The dentin is sensitive but the enamel layer is not. Why?
The enamel is composed of minerals that are hard and protective. It is not living tissue and has no nerve supply. The dentin layer underneath is bone-like living tissue that does contain nerve fibers. It is protected by enamel above the gum line and by gum tissue in the area of the tooth's root, below the gum line. If the tooth's protective covering is reduced, the nerve fibers in that section of the dentin are exposed to changes in temperature and pressure, which they conduct to the inner pulp layer (nerve) of the tooth. The sensations that reach the tooth's interior pulp layer cause pain.

What causes exposure of the dentin layer in teeth?
Often the dentin is exposed by receding gums, causing areas of the tooth that are normally below the gum surface to be uncovered.

What makes gums recede?
One cause of receding gums is excessive, rough brushing techniques. This is particularly common in individuals who have a family history of thin gum tissues. Removing the film of bacteria called plaque requires only gentle action with a soft brush. This is one reason that we stress the value of learning proper and effective brushing techniques. Gum recession becomes worse after the uncovered dentin of the tooth's root is exposed to erosion from sweet and acidic foods and beverages, such as fruit juices.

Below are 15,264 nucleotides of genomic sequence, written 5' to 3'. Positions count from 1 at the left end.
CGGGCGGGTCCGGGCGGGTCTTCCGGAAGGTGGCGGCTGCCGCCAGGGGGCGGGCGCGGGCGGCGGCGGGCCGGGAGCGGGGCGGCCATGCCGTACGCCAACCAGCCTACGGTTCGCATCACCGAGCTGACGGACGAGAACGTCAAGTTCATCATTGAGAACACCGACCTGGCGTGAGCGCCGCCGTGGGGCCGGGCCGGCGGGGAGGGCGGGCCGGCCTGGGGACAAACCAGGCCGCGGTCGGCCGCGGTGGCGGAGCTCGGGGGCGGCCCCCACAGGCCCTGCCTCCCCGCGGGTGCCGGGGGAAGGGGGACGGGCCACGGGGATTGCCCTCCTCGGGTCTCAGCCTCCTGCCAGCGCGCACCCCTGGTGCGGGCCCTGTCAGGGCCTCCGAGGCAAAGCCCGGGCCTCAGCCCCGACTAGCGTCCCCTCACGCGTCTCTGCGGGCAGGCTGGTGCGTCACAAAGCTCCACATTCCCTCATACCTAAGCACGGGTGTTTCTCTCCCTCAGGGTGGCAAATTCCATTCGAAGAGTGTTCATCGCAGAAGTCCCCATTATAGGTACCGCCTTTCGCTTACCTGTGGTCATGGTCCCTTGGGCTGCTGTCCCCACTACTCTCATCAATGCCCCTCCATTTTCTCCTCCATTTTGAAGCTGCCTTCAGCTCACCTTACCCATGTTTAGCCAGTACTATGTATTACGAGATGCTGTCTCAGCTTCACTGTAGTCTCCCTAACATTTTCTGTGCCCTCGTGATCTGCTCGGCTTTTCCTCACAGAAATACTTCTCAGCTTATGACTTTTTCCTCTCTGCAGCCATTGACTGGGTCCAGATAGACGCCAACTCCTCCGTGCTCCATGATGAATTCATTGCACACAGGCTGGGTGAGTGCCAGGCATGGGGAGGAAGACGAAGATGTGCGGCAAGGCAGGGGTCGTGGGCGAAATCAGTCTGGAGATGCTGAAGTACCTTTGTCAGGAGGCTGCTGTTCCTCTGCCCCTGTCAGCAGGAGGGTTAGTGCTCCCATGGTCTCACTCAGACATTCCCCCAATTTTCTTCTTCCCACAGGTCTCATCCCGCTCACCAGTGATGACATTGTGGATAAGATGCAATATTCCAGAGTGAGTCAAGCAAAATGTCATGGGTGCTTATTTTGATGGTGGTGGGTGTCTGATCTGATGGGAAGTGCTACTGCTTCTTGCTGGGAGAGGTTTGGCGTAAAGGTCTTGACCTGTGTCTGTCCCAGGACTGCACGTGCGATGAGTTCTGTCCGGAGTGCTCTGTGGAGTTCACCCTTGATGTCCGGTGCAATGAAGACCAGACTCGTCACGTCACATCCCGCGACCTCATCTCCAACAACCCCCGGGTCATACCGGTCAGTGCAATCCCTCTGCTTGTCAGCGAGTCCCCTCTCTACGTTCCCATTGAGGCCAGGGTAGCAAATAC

Doesn't tooth sensitivity indicate decay?
Decay can also cause tooth sensitivity. As decay destroys a tooth's structure, it eventually invades the inner pulp of the tooth, causing greater and greater pain.

How can you prevent or reduce tooth sensitivity?
As we mentioned above, learn proper brushing techniques; we would be happy to demonstrate them. Use a toothpaste that contains fluoride, which increases the strength of the tooth's protective coating. In more serious cases, we can apply a fluoride varnish or a filling material as a barrier to cover sensitive areas. If you experience long-term tooth sensitivity, make an appointment for an assessment and diagnosis so that we can determine the cause and proper treatment.

Contact us today to schedule an appointment to discuss your questions about sensitive teeth. You can also read the Dear Doctor magazine article “Sensitive Teeth.”